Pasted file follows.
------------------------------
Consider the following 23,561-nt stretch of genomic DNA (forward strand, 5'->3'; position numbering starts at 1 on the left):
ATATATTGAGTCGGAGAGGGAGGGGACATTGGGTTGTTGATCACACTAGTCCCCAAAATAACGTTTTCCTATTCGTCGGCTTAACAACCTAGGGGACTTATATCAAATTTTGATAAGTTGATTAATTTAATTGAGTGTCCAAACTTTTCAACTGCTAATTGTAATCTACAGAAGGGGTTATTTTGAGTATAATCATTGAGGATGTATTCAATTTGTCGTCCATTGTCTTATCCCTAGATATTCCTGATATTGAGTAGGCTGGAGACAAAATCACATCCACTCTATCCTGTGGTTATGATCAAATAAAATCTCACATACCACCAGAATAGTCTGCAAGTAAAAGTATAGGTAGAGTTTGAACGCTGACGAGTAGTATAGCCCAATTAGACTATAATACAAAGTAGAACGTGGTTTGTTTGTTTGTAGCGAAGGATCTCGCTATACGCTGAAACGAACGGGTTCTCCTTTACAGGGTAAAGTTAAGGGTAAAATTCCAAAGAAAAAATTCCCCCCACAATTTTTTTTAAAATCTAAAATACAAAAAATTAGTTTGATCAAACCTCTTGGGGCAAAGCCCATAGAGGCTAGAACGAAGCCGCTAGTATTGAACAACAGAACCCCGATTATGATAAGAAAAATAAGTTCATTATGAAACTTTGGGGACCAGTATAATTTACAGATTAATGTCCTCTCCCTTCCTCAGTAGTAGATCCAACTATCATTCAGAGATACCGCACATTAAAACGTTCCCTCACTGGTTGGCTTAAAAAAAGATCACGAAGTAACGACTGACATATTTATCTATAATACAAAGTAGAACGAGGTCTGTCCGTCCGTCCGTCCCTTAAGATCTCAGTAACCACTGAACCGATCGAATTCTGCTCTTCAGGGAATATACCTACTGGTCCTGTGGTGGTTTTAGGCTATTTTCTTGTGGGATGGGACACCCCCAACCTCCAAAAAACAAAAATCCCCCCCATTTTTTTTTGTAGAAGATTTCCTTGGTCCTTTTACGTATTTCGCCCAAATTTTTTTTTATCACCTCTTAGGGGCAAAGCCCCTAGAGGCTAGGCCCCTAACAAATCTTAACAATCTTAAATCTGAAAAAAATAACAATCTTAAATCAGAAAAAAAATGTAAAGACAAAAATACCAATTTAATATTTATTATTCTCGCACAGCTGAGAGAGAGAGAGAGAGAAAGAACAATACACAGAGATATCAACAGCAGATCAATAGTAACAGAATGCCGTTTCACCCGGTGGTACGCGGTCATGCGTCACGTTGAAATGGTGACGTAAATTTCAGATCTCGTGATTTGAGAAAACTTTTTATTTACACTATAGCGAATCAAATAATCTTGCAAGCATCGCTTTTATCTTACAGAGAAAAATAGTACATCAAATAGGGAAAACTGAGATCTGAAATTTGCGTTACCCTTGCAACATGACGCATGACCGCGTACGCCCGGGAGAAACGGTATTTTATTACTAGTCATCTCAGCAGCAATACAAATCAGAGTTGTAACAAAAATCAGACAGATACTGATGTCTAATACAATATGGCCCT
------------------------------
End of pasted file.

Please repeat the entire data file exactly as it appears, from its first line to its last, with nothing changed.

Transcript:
Consider the following 23,561-nt stretch of genomic DNA (forward strand, 5'->3'; position numbering starts at 1 on the left):
ATATATTGAGTCGGAGAGGGAGGGGACATTGGGTTGTTGATCACACTAGTCCCCAAAATAACGTTTTCCTATTCGTCGGCTTAACAACCTAGGGGACTTATATCAAATTTTGATAAGTTGATTAATTTAATTGAGTGTCCAAACTTTTCAACTGCTAATTGTAATCTACAGAAGGGGTTATTTTGAGTATAATCATTGAGGATGTATTCAATTTGTCGTCCATTGTCTTATCCCTAGATATTCCTGATATTGAGTAGGCTGGAGACAAAATCACATCCACTCTATCCTGTGGTTATGATCAAATAAAATCTCACATACCACCAGAATAGTCTGCAAGTAAAAGTATAGGTAGAGTTTGAACGCTGACGAGTAGTATAGCCCAATTAGACTATAATACAAAGTAGAACGTGGTTTGTTTGTTTGTAGCGAAGGATCTCGCTATACGCTGAAACGAACGGGTTCTCCTTTACAGGGTAAAGTTAAGGGTAAAATTCCAAAGAAAAAATTCCCCCCACAATTTTTTTTAAAATCTAAAATACAAAAAATTAGTTTGATCAAACCTCTTGGGGCAAAGCCCATAGAGGCTAGAACGAAGCCGCTAGTATTGAACAACAGAACCCCGATTATGATAAGAAAAATAAGTTCATTATGAAACTTTGGGGACCAGTATAATTTACAGATTAATGTCCTCTCCCTTCCTCAGTAGTAGATCCAACTATCATTCAGAGATACCGCACATTAAAACGTTCCCTCACTGGTTGGCTTAAAAAAAGATCACGAAGTAACGACTGACATATTTATCTATAATACAAAGTAGAACGAGGTCTGTCCGTCCGTCCGTCCCTTAAGATCTCAGTAACCACTGAACCGATCGAATTCTGCTCTTCAGGGAATATACCTACTGGTCCTGTGGTGGTTTTAGGCTATTTTCTTGTGGGATGGGACACCCCCAACCTCCAAAAAACAAAAATCCCCCCCATTTTTTTTTGTAGAAGATTTCCTTGGTCCTTTTACGTATTTCGCCCAAATTTTTTTTTATCACCTCTTAGGGGCAAAGCCCCTAGAGGCTAGGCCCCTAACAAATCTTAACAATCTTAAATCTGAAAAAAATAACAATCTTAAATCAGAAAAAAAATGTAAAGACAAAAATACCAATTTAATATTTATTATTCTCGCACAGCTGAGAGAGAGAGAGAGAGAAAGAACAATACACAGAGATATCAACAGCAGATCAATAGTAACAGAATGCCGTTTCACCCGGTGGTACGCGGTCATGCGTCACGTTGAAATGGTGACGTAAATTTCAGATCTCGTGATTTGAGAAAACTTTTTATTTACACTATAGCGAATCAAATAATCTTGCAAGCATCGCTTTTATCTTACAGAGAAAAATAGTACATCAAATAGGGAAAACTGAGATCTGAAATTTGCGTTACCCTTGCAACATGACGCATGACCGCGTACGCCCGGGAGAAACGGTATTTTATTACTAGTCATCTCAGCAGCAATACAAATCAGAGTTGTAACAAAAATCAGACAGATACTGATGTCTAATACAATATGGCCCT